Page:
Above: Delaware County Watershed Affairs Commissioner Dean Frazier delivers comments at a hearing on the renewal of New York City's Filtration Avoidance Determination (FAD) on Tuesday, June 21 in Delhi. Photo by Robert Cairns.
A hearing last week on the renewal of New York City's Filtration Avoidance Determination (FAD) gave local officials from the city's Catskills watershed an opportunity to complain about perceived overreach by officials of the city's department of environmental protection.
The FAD is a waiver, granted by the federal Environmental Protection Agency, which allows the city to avoid filtering surface water from its watershed west of the Hudson River. Filtering is otherwise required for surface water sources, such as reservoirs, by the federal Clean Water Act.
New York City's FAD was issued in 1997 and is renewable every 10 years. The hearing, held on Tuesday, June 21 in the Delaware County town of Delhi, was part of the renewal process for the 2017 version of the FAD.
It was one of a series of public meetings on the topic. Another meeting will be held this Wednesday, June 29 at Hunter Mountain in the Greene County town of Hunter at 7 p.m. Two more meetings on FAD will be held in July, one in Westchester County and one in New York City. For info, see the New York State Department of Health's website.
Pamela Young, a research scientist with the New York State Department of Health, opened the hearing with an overview of the city's watershed system and the existing FAD. She said that the west-of-Hudson watershed provides 90 percent of the city's water–about a billion gallons each day, serving 9.5 million people. The remaining water comes from reservoirs east of the Hudson, where no FAD was granted and the water must be filtered. She said that the world's largest ultraviolet treatment facility was installed to treat east-of-Hudson water in 2012.
The city obtained the 1997 FAD by convincing federal regulators that water quality could be maintained through land use regulations in the west-of-Hudson watershed. The imposition of those regulations led to the 1997 Memorandum of Agreement (MOA) between the city and the communities in its Catskills watershed.
The agreement limits land use in the watershed and provides funding from the city to offset the costs of watershed regulations.
Programs instituted to protect the water included upgrades to municipal waste water treatment plants, the creation of new wastewater management facilities, the replacement of residential septic systems, farm wastewater management systems and, most controversially, land acquisition.
Young said that the FAD requires the city to solicit the purchase of 50,000 acres of land in the watershed each year and that 248,000 acres have been solicited to date, leading to city ownership of 16.7 percent of the land in the watershed.
A more recent water quality initiative is stream management. In the wake of floods that washed soil and toxins into New York City's reservoirs in 2006 and 2011, local officials convinced city regulators that floods are a threat to water quality and that flood mitigation is a worthwhile investment.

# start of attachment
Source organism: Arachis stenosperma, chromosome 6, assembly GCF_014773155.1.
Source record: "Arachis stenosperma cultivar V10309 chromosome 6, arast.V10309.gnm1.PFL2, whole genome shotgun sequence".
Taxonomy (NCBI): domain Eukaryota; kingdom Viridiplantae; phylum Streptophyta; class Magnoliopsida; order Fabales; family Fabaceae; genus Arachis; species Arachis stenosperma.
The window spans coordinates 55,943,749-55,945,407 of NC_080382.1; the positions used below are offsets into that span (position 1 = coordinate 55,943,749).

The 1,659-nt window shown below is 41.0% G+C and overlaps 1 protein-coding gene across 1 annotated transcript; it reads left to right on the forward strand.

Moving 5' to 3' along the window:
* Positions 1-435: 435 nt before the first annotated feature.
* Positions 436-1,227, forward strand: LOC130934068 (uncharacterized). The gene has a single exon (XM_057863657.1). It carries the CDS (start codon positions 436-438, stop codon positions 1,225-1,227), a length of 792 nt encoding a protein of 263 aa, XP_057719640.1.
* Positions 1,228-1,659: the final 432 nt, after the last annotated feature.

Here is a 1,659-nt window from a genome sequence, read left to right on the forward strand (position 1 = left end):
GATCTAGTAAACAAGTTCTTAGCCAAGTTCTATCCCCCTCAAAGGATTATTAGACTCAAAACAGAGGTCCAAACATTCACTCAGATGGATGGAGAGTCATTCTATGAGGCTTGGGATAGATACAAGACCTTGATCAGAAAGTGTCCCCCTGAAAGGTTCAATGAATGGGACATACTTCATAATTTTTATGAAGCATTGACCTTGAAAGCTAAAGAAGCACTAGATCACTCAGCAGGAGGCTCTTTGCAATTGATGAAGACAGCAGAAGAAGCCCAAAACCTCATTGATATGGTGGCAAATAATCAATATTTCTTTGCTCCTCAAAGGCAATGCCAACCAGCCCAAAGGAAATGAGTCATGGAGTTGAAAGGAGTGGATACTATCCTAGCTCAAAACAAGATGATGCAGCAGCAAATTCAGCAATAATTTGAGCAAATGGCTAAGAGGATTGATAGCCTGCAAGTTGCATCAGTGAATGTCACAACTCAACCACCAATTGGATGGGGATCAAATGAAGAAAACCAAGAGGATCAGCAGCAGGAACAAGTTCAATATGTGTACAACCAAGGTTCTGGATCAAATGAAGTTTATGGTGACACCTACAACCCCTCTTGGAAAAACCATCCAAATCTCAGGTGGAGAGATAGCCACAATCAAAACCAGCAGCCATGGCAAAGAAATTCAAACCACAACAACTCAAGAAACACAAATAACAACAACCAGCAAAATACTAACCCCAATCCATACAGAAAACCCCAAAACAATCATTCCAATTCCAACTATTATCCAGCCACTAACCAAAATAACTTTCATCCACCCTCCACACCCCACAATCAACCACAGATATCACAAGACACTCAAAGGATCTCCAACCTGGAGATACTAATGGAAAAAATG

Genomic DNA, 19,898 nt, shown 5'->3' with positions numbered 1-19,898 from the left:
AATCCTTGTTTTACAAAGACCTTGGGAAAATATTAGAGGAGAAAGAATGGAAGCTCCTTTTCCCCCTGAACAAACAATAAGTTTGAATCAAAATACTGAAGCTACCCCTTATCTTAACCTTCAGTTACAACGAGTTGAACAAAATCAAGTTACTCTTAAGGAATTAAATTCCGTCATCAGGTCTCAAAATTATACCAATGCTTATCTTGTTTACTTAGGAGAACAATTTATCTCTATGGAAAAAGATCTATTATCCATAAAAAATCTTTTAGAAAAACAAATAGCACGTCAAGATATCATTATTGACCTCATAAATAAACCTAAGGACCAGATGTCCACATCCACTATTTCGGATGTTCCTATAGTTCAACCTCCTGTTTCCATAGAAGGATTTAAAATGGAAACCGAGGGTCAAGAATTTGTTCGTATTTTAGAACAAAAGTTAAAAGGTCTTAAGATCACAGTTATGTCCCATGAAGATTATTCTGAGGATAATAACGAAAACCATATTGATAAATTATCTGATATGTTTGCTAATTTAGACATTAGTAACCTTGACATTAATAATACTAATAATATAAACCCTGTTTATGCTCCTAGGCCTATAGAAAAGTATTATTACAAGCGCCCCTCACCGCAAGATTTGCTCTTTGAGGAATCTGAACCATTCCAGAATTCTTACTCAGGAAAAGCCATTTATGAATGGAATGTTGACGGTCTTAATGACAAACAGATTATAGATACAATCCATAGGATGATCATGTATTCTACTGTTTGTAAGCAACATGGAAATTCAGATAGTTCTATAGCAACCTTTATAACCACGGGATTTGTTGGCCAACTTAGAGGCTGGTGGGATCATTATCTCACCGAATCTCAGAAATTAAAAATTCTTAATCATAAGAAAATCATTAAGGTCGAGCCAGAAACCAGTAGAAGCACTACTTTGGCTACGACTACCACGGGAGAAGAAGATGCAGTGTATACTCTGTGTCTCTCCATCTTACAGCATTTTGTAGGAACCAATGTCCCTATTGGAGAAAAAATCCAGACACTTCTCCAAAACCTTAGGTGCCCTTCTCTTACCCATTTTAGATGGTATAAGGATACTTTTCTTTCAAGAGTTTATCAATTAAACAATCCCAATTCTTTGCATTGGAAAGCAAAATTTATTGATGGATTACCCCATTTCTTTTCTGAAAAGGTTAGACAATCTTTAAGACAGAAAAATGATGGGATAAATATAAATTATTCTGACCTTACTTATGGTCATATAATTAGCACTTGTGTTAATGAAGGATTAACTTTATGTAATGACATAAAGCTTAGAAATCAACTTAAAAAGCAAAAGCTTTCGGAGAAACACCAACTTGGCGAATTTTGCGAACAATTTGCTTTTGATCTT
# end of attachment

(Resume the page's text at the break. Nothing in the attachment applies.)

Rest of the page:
Young said that 79 stream stabilization projects have been done and 134 buffer area have been created to lessen the impact of floods, at a cost of $27 million.
Wide array of grievances about DEP
After the opening presentation, several people, mostly local officials, gave their views.
Above: Hamden Supervisor Wayne Marshfield delivers comments at a hearing on the renewal of New York City's Filtration Avoidance Determination (FAD). Photo by Robert Cairns.
“There are drastic weaknesses in the system,” said town of Hamden Supervisor Wayne Marshfield. He called a washout along the west branch of the Delaware River “an embarrassment” that has gotten worse over time because repairs have been held up by city regulators.
“Sixty-five hundred yards of farmland has gone down the river, probably to the Cannonsville Reservoir,” he said.
Marshfield testified that engineers from the Delaware County Soil & Water Conservation District designed a project to fix the problem and secured federal funding to implement it, but, “time after time, a DEP non-engineer insists on going back to the drawing board.”
To resolve the stalemate, he said, an independent consultant was brought in to design a solution. The DEP inspector rejected that design, as well, he said.
Marshfield said that the Hamden situation is not an anomaly.
“There's been no stream projects approved by DEP since 2014. That's a fact,” he said.
He called DEP's design program “a total failure.”
Above: Bruce Dolph, the chairman of the Coalition of Watershed Towns, delivers comments at a hearing on the renewal of New York City's Filtration Avoidance Determination (FAD). Photo by Robert Cairns.
Bruce Dolph, the chairman of the Coalition of Watershed Towns (CWT), said that stream stabilization and economic development are the most pressing needs in the watershed. He said that the CWT is requesting that DEP staff involved in watershed management be housed within the watershed and that the city's land acquisition program be stopped.
Dolph also said that a third party is needed to resolve disputes.
Dolph acknowledged that city officials have made conciliatory gestures and statements in negotiations with watershed communities, but added, “it seems the translation is being lost for the staff on the ground, doing the work.”
Above: Delaware County Watershed Affairs Commissioner Dean Frazier delivers comments at a hearing on the renewal of New York City's Filtration Avoidance Determination (FAD). Photo by Robert Cairns.